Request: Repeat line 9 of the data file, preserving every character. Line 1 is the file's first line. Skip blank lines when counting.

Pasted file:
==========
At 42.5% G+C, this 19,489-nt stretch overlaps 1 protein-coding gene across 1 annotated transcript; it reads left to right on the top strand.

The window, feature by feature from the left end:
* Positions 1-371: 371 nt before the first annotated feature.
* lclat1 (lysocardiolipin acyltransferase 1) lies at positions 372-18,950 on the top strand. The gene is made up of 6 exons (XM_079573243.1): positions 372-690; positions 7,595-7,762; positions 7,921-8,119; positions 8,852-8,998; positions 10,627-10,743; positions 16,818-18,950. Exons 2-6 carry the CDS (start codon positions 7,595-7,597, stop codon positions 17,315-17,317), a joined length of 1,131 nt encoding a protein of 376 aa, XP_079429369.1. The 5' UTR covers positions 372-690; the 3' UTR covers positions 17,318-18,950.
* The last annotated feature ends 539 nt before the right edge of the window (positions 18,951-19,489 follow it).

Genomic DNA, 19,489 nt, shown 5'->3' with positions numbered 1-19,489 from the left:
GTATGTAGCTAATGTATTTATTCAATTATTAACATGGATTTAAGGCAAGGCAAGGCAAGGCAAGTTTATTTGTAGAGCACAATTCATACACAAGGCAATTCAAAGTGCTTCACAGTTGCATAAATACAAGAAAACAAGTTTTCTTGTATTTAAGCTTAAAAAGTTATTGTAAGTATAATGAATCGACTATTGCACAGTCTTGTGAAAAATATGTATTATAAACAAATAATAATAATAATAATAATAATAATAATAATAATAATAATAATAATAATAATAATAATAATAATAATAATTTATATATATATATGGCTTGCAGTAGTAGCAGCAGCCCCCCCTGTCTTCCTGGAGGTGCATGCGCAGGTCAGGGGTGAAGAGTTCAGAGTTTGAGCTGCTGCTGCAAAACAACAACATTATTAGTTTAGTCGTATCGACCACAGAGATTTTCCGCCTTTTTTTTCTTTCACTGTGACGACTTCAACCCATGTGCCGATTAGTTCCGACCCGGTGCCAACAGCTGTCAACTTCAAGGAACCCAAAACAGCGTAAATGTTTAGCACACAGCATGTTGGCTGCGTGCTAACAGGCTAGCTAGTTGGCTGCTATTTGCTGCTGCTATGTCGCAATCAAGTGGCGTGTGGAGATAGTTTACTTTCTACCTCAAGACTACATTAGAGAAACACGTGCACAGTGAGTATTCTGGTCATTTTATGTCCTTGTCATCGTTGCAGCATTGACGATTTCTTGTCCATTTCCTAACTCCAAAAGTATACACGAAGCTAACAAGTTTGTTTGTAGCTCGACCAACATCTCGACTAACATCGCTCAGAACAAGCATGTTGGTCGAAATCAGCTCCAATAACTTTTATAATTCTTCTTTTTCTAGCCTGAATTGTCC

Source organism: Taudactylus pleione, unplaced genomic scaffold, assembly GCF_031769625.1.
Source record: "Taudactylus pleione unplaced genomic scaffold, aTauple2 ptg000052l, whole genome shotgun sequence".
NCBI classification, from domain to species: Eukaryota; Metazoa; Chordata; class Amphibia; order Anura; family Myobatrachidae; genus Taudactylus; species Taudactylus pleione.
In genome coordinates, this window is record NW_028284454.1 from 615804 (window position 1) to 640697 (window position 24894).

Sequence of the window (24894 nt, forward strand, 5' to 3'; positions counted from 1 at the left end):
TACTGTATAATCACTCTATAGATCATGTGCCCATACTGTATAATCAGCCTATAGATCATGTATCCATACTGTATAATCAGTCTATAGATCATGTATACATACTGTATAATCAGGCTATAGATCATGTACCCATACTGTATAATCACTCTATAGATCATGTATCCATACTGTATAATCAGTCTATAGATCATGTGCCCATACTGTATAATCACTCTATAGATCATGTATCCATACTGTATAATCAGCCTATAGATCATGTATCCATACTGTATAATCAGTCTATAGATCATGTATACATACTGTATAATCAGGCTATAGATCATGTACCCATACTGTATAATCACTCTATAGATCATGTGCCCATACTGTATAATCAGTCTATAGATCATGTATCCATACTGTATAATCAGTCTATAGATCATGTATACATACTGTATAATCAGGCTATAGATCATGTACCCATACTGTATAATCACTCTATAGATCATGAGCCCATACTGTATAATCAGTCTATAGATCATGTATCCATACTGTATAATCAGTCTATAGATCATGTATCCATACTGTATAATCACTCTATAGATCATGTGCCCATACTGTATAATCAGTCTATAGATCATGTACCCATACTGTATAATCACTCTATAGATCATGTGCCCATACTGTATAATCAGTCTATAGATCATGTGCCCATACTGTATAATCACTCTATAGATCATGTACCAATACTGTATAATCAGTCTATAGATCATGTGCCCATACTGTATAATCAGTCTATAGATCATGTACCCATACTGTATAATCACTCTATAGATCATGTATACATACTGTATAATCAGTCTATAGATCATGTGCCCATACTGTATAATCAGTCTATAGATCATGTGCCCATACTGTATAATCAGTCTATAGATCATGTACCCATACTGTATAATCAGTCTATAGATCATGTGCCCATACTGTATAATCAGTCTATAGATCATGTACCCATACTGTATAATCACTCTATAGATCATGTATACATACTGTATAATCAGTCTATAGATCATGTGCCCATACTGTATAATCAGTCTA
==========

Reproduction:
Source record: "Taudactylus pleione unplaced genomic scaffold, aTauple2 ptg000052l, whole genome shotgun sequence".